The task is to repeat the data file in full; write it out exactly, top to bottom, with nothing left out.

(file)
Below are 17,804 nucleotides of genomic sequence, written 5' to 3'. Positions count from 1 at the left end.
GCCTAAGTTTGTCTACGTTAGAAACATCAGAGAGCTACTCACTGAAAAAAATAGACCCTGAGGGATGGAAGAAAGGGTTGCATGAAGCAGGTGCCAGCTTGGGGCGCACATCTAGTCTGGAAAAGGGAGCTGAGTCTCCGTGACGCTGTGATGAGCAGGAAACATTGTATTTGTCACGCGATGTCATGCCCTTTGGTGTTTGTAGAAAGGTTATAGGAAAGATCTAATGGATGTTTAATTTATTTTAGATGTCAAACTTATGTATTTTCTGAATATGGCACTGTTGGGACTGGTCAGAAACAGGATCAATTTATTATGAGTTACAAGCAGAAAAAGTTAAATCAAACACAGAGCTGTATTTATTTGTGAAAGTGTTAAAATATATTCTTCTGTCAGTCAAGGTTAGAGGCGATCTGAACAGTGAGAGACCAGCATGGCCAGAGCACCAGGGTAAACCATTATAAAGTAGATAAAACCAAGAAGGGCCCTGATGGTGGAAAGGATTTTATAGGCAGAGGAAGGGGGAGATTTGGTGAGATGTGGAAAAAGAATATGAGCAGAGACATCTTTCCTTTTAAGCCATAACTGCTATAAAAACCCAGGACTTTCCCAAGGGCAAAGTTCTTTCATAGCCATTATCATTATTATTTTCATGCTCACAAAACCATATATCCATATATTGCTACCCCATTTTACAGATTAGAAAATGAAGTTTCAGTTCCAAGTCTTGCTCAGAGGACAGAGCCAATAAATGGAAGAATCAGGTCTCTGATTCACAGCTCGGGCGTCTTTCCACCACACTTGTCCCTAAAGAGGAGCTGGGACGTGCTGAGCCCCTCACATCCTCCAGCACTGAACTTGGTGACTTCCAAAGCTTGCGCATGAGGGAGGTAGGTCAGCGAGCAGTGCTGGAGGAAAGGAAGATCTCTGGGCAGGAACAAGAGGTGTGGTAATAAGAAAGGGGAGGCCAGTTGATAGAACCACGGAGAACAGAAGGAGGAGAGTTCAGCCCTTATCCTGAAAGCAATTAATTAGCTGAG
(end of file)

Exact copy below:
Below are 17,804 nucleotides of genomic sequence, written 5' to 3'. Positions count from 1 at the left end.
GCCTAAGTTTGTCTACGTTAGAAACATCAGAGAGCTACTCACTGAAAAAAATAGACCCTGAGGGATGGAAGAAAGGGTTGCATGAAGCAGGTGCCAGCTTGGGGCGCACATCTAGTCTGGAAAAGGGAGCTGAGTCTCCGTGACGCTGTGATGAGCAGGAAACATTGTATTTGTCACGCGATGTCATGCCCTTTGGTGTTTGTAGAAAGGTTATAGGAAAGATCTAATGGATGTTTAATTTATTTTAGATGTCAAACTTATGTATTTTCTGAATATGGCACTGTTGGGACTGGTCAGAAACAGGATCAATTTATTATGAGTTACAAGCAGAAAAAGTTAAATCAAACACAGAGCTGTATTTATTTGTGAAAGTGTTAAAATATATTCTTCTGTCAGTCAAGGTTAGAGGCGATCTGAACAGTGAGAGACCAGCATGGCCAGAGCACCAGGGTAAACCATTATAAAGTAGATAAAACCAAGAAGGGCCCTGATGGTGGAAAGGATTTTATAGGCAGAGGAAGGGGGAGATTTGGTGAGATGTGGAAAAAGAATATGAGCAGAGACATCTTTCCTTTTAAGCCATAACTGCTATAAAAACCCAGGACTTTCCCAAGGGCAAAGTTCTTTCATAGCCATTATCATTATTATTTTCATGCTCACAAAACCATATATCCATATATTGCTACCCCATTTTACAGATTAGAAAATGAAGTTTCAGTTCCAAGTCTTGCTCAGAGGACAGAGCCAATAAATGGAAGAATCAGGTCTCTGATTCACAGCTCGGGCGTCTTTCCACCACACTTGTCCCTAAAGAGGAGCTGGGACGTGCTGAGCCCCTCACATCCTCCAGCACTGAACTTGGTGACTTCCAAAGCTTGCGCATGAGGGAGGTAGGTCAGCGAGCAGTGCTGGAGGAAAGGAAGATCTCTGGGCAGGAACAAGAGGTGTGGTAATAAGAAAGGGGAGGCCAGTTGATAGAACCACGGAGAACAGAAGGAGGAGAGTTCAGCCCTTATCCTGAAAGCAATTAATTAGCTGAG